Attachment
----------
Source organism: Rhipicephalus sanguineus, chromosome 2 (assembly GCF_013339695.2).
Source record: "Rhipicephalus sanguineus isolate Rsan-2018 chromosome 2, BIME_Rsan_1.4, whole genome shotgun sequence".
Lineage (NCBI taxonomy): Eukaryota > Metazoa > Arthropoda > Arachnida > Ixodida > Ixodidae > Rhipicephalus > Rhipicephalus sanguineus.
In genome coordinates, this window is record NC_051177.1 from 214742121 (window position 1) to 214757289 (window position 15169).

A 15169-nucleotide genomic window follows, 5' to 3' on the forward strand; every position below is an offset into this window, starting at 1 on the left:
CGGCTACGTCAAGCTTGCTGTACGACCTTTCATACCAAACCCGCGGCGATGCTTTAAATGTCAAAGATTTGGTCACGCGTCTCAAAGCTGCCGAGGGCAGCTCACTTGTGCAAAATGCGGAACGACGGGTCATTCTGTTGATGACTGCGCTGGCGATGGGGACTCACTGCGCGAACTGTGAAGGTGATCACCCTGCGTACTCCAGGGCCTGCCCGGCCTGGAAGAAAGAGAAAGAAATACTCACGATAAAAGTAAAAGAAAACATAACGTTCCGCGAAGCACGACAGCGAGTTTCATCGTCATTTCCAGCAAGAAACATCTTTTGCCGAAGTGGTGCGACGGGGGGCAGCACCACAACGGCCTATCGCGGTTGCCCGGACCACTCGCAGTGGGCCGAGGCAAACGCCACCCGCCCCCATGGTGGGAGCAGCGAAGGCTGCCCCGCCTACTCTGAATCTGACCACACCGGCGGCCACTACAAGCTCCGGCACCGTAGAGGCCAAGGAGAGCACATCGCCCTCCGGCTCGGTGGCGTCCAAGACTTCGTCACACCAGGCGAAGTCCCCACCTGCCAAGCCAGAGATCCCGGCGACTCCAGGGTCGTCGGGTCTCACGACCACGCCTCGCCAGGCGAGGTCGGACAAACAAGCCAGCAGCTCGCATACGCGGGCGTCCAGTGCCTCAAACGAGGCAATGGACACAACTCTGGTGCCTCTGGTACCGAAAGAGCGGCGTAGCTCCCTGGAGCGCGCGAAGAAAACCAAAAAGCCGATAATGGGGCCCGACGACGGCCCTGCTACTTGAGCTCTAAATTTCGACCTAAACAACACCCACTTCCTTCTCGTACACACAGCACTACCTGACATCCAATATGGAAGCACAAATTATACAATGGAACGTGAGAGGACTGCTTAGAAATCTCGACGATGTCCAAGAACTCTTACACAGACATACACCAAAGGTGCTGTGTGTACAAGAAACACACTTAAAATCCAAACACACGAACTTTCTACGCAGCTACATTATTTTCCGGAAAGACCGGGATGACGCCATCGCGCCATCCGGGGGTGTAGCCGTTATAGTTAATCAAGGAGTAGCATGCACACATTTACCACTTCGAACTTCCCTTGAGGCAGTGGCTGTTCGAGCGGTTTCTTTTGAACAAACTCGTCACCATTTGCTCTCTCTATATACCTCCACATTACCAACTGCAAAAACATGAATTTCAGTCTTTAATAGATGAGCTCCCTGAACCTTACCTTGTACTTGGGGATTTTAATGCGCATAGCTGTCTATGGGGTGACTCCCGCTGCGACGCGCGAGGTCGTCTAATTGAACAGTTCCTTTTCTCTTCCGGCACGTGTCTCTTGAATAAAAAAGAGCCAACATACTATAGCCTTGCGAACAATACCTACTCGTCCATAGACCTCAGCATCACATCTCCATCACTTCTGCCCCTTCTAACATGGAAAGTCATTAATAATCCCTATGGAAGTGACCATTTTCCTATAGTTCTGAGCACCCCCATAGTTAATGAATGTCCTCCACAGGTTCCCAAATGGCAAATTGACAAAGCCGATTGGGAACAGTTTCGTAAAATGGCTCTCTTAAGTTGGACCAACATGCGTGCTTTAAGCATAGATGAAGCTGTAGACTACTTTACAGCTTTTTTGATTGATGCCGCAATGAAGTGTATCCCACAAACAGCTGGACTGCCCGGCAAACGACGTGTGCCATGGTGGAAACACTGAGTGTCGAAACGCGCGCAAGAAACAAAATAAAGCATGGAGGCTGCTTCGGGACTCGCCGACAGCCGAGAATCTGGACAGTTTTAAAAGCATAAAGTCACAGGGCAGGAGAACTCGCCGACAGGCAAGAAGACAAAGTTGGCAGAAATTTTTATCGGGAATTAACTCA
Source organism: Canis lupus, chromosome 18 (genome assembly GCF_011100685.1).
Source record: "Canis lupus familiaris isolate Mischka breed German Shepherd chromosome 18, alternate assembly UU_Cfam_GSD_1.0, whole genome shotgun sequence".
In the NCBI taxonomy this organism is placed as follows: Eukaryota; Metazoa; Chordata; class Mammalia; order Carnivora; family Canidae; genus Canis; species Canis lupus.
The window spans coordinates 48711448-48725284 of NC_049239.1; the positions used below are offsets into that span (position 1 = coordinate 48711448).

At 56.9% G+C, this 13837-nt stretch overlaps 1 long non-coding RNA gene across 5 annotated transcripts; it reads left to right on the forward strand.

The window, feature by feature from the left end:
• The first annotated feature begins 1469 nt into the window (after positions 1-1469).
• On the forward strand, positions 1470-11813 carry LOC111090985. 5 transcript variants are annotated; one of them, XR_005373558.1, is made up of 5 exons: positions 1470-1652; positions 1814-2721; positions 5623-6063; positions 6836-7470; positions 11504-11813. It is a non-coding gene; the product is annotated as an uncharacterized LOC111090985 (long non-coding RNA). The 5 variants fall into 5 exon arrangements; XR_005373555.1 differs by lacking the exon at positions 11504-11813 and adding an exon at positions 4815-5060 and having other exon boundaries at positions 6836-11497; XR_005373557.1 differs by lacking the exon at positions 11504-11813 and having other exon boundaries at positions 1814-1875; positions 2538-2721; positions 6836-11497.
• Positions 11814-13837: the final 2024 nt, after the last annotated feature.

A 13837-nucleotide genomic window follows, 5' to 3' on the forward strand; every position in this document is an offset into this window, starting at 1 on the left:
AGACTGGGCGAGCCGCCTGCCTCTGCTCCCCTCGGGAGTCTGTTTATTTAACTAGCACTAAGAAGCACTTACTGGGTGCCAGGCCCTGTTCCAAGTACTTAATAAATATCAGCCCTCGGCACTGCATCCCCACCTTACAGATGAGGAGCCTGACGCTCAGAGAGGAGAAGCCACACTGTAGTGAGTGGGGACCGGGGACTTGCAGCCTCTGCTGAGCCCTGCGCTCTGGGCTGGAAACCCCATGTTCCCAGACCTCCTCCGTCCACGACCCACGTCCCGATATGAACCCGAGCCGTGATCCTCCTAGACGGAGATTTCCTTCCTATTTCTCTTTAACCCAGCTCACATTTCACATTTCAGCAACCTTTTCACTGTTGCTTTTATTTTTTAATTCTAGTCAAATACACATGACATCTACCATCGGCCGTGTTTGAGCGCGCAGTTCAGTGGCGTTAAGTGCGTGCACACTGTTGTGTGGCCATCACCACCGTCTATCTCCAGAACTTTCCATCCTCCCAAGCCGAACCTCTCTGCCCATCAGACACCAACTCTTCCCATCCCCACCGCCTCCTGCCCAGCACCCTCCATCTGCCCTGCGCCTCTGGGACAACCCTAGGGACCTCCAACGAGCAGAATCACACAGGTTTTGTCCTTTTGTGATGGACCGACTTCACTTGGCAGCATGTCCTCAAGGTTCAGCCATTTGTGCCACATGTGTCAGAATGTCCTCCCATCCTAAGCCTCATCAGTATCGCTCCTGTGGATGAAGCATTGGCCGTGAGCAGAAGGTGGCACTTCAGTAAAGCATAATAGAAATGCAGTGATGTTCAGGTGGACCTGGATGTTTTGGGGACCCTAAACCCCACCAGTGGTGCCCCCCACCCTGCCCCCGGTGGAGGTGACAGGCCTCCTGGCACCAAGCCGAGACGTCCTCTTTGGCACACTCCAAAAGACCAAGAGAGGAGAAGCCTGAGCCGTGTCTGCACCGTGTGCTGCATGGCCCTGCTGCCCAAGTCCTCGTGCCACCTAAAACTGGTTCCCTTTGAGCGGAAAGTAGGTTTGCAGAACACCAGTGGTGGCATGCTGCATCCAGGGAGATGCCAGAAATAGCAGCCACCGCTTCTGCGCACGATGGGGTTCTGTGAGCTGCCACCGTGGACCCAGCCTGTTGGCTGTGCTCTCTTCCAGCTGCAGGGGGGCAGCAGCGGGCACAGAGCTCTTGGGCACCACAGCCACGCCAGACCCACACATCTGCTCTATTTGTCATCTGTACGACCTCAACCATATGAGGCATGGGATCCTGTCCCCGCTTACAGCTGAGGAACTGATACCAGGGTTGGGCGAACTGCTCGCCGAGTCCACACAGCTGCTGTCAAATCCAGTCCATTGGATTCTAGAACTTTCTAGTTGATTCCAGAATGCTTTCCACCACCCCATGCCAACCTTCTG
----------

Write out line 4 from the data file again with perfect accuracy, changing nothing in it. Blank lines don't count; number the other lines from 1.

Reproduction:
In genome coordinates, this window is record NC_051177.1 from 214742121 (window position 1) to 214757289 (window position 15169).